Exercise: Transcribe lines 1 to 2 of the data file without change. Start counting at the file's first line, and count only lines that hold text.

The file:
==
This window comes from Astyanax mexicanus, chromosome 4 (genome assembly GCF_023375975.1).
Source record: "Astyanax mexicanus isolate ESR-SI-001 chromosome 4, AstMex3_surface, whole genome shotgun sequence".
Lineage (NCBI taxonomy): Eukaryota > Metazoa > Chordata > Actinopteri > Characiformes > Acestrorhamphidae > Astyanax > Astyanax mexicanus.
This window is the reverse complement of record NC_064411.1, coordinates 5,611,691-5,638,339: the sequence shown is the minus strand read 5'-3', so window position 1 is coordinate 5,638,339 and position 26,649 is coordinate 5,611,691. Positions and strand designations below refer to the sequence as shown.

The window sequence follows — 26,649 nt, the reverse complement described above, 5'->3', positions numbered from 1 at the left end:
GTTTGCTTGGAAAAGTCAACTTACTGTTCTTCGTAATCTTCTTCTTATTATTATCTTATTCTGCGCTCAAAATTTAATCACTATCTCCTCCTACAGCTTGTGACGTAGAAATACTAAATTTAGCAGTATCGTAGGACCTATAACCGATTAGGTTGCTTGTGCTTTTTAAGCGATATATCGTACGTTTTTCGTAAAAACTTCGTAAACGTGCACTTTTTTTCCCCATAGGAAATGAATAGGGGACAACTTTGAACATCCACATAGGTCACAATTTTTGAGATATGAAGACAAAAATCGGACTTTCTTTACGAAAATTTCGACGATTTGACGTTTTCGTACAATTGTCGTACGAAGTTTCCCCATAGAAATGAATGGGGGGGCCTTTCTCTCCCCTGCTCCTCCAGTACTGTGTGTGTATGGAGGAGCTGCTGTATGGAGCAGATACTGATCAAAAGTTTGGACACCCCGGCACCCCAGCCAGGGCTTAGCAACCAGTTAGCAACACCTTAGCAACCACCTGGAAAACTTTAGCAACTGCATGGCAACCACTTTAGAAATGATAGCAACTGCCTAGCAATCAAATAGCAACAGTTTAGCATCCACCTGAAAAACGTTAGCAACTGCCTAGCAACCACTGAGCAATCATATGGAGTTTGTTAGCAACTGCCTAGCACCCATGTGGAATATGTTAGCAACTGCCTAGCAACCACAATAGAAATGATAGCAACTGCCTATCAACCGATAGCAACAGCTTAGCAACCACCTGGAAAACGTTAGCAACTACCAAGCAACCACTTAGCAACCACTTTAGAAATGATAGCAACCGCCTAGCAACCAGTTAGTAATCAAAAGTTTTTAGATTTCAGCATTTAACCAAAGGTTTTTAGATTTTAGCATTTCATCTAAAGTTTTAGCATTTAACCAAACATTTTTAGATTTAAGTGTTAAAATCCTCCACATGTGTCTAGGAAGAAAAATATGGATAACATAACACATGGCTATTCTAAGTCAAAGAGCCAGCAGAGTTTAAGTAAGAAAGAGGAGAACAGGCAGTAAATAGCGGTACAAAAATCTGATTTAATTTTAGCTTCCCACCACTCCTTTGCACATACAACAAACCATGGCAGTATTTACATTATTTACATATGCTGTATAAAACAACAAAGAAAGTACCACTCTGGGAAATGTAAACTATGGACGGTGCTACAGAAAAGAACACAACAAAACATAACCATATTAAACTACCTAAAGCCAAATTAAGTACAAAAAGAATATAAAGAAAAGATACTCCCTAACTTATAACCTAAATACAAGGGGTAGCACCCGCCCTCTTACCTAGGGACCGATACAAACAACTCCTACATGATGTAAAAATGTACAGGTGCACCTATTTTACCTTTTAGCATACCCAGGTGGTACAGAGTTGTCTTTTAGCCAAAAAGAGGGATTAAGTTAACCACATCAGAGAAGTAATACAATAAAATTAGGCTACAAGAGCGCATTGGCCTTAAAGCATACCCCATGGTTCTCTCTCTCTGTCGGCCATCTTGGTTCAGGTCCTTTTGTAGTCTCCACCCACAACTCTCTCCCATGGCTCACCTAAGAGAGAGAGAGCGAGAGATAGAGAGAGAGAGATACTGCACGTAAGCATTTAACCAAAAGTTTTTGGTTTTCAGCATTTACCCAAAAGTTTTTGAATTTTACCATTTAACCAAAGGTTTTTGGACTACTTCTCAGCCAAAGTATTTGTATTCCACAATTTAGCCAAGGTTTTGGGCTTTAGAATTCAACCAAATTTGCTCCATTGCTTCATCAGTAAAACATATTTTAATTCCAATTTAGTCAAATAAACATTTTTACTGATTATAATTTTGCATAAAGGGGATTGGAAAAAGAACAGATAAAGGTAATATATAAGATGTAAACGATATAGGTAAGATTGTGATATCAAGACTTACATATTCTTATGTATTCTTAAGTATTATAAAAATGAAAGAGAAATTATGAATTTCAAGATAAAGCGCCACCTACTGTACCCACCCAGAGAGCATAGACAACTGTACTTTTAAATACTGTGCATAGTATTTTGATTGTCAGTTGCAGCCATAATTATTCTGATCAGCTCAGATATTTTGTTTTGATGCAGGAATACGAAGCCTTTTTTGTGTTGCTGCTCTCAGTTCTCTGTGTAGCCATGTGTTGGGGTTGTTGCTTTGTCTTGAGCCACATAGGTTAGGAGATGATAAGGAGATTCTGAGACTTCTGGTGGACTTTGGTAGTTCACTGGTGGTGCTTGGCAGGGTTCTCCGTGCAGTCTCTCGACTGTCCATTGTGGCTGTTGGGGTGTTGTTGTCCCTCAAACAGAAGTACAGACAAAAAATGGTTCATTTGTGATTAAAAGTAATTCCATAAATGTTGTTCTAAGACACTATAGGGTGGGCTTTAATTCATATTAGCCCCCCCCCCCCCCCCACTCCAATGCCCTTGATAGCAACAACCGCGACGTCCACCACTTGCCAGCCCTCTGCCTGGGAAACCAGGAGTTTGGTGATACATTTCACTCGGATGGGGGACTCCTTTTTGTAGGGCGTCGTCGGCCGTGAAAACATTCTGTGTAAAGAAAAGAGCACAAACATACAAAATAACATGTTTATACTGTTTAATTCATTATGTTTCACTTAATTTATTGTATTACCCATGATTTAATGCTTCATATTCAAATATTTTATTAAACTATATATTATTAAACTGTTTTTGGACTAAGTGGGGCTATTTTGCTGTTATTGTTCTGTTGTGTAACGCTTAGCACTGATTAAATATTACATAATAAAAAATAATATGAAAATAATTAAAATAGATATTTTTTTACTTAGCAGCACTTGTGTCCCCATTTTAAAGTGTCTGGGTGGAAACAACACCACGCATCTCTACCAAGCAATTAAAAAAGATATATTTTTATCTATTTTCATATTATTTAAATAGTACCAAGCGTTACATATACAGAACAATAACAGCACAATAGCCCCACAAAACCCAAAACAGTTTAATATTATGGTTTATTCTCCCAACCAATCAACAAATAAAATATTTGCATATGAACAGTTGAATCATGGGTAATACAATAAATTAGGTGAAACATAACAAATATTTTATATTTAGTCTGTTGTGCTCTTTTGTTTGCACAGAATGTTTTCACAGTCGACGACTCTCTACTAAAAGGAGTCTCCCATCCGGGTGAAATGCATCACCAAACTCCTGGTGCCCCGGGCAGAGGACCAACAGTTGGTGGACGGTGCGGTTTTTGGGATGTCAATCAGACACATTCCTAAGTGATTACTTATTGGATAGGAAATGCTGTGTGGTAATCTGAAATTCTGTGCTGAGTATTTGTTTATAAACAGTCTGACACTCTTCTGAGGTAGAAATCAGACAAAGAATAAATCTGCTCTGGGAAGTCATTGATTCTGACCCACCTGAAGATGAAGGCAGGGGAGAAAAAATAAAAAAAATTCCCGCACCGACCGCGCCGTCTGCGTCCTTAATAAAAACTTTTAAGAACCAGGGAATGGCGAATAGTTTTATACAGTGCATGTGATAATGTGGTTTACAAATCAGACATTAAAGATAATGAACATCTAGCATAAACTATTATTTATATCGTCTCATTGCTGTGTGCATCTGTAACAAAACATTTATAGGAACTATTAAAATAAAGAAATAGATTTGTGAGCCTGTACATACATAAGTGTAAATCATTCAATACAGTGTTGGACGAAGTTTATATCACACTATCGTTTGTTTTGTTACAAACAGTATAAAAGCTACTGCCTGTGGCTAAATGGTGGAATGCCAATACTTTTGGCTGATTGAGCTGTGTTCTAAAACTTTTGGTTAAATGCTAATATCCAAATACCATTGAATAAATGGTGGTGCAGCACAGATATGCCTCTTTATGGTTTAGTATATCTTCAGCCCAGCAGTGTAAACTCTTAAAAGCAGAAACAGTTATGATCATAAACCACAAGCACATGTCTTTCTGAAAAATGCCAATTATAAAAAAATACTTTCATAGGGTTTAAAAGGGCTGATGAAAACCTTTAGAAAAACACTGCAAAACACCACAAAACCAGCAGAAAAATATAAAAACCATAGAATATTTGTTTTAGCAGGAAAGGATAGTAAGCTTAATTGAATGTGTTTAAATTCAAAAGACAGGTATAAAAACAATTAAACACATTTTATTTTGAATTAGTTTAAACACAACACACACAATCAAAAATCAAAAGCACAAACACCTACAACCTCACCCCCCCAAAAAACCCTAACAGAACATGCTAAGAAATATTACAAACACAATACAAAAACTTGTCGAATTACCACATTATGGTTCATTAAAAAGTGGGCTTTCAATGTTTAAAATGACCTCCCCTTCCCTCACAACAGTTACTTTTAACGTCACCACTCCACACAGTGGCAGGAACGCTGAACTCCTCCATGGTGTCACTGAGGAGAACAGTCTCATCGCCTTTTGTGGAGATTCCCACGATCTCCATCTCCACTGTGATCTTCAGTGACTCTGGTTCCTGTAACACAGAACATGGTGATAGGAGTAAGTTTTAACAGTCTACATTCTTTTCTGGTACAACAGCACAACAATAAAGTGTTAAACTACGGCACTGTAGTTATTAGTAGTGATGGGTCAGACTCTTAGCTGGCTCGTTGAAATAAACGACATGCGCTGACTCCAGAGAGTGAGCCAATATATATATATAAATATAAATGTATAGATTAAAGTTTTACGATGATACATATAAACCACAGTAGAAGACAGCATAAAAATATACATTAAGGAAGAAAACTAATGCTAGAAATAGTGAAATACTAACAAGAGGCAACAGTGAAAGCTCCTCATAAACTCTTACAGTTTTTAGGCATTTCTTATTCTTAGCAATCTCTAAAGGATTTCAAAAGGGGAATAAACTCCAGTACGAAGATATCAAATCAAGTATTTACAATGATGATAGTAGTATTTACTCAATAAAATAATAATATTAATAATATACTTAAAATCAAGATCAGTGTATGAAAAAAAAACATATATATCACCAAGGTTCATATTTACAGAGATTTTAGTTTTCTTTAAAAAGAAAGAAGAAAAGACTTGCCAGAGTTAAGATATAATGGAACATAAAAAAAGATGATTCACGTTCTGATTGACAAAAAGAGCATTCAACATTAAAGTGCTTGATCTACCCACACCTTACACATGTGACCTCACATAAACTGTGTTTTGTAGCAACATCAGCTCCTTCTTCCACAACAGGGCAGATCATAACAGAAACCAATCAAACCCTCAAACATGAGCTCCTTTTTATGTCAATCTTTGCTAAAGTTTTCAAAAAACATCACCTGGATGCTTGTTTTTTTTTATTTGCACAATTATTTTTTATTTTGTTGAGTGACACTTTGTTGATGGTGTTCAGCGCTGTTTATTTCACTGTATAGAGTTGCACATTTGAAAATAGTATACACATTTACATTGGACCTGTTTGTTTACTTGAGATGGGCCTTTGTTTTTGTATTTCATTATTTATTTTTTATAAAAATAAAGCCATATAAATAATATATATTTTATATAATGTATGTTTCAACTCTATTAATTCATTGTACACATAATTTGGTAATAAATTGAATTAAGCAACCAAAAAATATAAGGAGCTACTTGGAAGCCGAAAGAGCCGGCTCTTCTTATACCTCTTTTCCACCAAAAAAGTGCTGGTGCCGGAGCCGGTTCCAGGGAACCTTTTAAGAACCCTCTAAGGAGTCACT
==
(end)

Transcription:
This window comes from Astyanax mexicanus, chromosome 4 (genome assembly GCF_023375975.1).
Source record: "Astyanax mexicanus isolate ESR-SI-001 chromosome 4, AstMex3_surface, whole genome shotgun sequence".